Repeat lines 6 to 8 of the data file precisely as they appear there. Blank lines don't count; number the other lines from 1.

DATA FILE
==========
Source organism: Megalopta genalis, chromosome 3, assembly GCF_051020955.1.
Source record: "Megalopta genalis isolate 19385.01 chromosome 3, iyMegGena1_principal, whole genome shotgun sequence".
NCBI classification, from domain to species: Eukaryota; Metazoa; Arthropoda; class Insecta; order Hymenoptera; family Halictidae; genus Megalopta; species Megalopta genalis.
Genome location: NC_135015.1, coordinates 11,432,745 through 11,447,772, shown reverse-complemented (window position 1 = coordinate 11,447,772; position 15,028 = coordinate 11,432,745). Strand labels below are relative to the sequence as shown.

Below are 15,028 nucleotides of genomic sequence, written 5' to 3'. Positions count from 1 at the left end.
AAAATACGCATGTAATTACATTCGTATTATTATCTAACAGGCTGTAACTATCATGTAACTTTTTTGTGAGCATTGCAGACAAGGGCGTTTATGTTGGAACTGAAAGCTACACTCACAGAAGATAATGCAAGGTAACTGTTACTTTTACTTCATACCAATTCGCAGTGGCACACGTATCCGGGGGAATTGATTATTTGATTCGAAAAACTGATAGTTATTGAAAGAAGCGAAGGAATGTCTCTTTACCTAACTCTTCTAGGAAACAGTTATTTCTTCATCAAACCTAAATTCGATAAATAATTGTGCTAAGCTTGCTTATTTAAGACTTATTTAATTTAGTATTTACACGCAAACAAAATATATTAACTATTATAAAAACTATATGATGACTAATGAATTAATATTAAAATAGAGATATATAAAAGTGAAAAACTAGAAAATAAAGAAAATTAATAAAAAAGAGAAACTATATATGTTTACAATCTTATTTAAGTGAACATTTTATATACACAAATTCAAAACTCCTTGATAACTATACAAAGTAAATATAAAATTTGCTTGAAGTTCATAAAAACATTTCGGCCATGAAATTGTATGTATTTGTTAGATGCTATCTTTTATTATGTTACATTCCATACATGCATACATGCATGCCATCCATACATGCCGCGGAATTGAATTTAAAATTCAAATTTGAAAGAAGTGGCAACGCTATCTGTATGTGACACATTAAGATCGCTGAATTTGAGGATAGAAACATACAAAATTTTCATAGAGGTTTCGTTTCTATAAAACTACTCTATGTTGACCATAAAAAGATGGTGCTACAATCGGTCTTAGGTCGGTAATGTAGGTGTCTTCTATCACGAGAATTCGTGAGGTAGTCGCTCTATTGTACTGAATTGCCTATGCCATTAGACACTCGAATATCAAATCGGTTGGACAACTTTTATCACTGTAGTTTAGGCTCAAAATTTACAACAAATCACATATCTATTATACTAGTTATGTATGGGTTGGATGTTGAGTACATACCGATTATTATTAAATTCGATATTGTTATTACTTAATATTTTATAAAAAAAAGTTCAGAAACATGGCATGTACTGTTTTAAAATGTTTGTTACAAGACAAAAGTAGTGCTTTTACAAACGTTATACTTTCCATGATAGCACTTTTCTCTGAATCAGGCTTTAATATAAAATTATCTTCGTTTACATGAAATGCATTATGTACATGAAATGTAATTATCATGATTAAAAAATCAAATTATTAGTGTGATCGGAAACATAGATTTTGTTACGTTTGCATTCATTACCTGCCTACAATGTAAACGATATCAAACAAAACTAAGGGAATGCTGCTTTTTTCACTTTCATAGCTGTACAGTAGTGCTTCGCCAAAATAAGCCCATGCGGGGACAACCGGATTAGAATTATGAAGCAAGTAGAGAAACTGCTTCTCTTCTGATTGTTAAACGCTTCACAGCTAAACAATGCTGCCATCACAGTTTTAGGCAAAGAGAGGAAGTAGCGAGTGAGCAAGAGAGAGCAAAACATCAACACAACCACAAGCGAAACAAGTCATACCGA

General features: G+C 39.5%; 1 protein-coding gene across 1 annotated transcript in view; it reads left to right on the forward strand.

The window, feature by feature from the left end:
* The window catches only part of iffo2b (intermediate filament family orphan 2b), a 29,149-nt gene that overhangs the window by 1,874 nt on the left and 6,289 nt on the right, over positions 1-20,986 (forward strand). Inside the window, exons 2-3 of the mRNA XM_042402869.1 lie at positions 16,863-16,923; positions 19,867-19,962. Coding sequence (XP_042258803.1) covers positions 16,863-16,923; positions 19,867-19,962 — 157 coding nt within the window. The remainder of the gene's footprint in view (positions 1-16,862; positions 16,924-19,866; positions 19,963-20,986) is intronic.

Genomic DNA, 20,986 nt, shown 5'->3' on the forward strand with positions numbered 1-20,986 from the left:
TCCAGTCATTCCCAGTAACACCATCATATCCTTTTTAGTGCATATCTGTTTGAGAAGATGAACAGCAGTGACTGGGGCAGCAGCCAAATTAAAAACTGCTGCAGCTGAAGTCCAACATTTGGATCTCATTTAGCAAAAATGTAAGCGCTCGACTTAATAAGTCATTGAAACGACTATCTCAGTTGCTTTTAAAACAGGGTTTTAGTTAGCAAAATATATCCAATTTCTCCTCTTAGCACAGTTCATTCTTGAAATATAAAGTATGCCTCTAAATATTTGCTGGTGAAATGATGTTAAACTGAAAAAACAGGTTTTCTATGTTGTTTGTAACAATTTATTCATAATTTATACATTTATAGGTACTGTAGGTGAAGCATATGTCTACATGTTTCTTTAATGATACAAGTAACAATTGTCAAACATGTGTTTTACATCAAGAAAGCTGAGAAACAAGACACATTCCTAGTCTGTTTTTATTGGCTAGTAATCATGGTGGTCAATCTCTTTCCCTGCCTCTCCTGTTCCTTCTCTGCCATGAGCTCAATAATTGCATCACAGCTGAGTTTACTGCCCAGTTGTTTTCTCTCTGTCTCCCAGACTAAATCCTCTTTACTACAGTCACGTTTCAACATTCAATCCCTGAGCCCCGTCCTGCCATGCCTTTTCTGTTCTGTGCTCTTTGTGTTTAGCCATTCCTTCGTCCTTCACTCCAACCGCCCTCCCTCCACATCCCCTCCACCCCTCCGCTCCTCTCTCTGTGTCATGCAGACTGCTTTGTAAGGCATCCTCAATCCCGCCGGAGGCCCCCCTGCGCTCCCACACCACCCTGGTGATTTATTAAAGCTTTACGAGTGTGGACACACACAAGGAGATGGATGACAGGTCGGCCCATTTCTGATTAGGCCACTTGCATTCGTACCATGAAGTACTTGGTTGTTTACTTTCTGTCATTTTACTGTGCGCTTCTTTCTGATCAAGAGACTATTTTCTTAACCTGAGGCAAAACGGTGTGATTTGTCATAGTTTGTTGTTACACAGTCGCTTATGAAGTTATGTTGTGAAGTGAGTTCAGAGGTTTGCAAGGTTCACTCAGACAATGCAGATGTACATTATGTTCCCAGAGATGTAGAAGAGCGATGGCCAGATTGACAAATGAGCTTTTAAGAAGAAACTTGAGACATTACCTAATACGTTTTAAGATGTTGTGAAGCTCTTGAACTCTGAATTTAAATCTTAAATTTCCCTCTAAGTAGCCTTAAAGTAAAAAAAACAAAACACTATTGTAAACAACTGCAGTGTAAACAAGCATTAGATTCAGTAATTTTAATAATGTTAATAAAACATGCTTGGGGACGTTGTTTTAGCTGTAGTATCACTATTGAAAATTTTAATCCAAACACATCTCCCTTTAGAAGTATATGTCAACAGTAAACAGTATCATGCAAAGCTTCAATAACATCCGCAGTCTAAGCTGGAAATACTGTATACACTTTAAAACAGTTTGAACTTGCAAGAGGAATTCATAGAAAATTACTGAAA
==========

AAAATACGCATGTAATTACATTCGTATTATTATCTAACAGGCTGTAACTATCATGTAACTTTTTTGTGAGCATTGCAGACAAGGGCGTTTATGTTGGAACTGAAAGCTACACTCACAGAAGATAATGCAAGGTAACTGTTACTTTTACTTCATACCAATTCGCAGTGGCACACGTATCCGGGGGAATTGATTATTTGATTCGAAAAACTGATAGTTATTGAAAGAAGCGAAGGAATGTCTCTTTACCTAACTCTTCTAGGAAACAGTTATTTCTTCATCAAACCTAAATTCGATAAATAATTGTGCTAAGCTTGCTTATTTAAGACTTATTTAATTTAGTATTTACACGCAAACAAAATATATTAACTATTATAAAAACTATATGATGACTAATGAATTAATATTAAAATAGAGATATATAAAAGTGAAAAACTAGAAAATAAAGAAAATTAATAAAAAAGAGAAACTATATATGTTTACAATCTTATTTAAGTGAACATTTTATATACACAAATTCAAAACTCCTTGATAACTATACAAAGTAAATATAAAATTTGCTTGAAGTTCATAAAAACATTTCGGCCATGAAATTGTATGTATTTGTTAGATGCTATCTTTTATTATGTTACATTCCATACATGCATACATGCATGCCATCCATACATGCCGCGGAATTGAATTTAAAATTCAAATTTGAAAGAAGTGGCAACGCTATCTGTATGTGACACATTAAGATCGCTGAATTTGAGGATAGAAACATACAAAATTTTCATAGAGGTTTCGTTTCTATAAAACTACTCTATGTTGACCATAAAAAGATGGTGCTACAATCGGTCTTAGGTCGGTAATGTAGGTGTCTTCTATCACGAGAATTCGTGAGGTAGTCGCTCTATTGTACTGAATTGCCTATGCCATTAGACACTCGAATATCAAATCGGTTGGACAACTTTTATCACTGTAGTTTAGGCTCAAAATTTACAACAAATCACATATCTATTATACTAGTTATGTATGGGTTGGATGTTGAGTACATACCGATTATTATTAAATTCGATATTGTTATTACTTAATATTTTATAAAAAAAAGTTCAGAAACATGGCATGTACTGTTTTAAAATGTTTGTTACAAGACAAAAGTAGTGCTTTTACAAACGTTATACTTTCCATGATAGCACTTTTCTCTGAATCAGGCTTTAATATAAAATTATCTTCGTTTACATGAAATGCATTATGTACATGAAATGTAATTATCATGATTAAAAAATCAAATTATTAGTGTGATCGGAAACATAGATTTTGTTACGTTTGCATTCATTACCTGCCTACAATGTAAACGATATCAAACAAAACTAAGGGAATGCTGCTTTTTTCACTTTCATAGCTGTACAGTAGTGCTTCGCCAAAATAAGCCCATGCGGGGACAACCGGATTAGAATTATGAAGCAAGTAGAGAAACTGCTTCTCTTCTGATTGTTAAACGCTTCACAGCTAAACAATGCTGCCATCACAGTTTTAGGCAAAGAGAGGAAGTAGCGAGTGAGCAAGAGAGAGCAAAACATCAACACAACCACAAGCGAAACAAGTCATACCGA

General features: G+C 39.5%; 1 protein-coding gene across 1 annotated transcript in view; it reads left to right on the forward strand.

The window, feature by feature from the left end: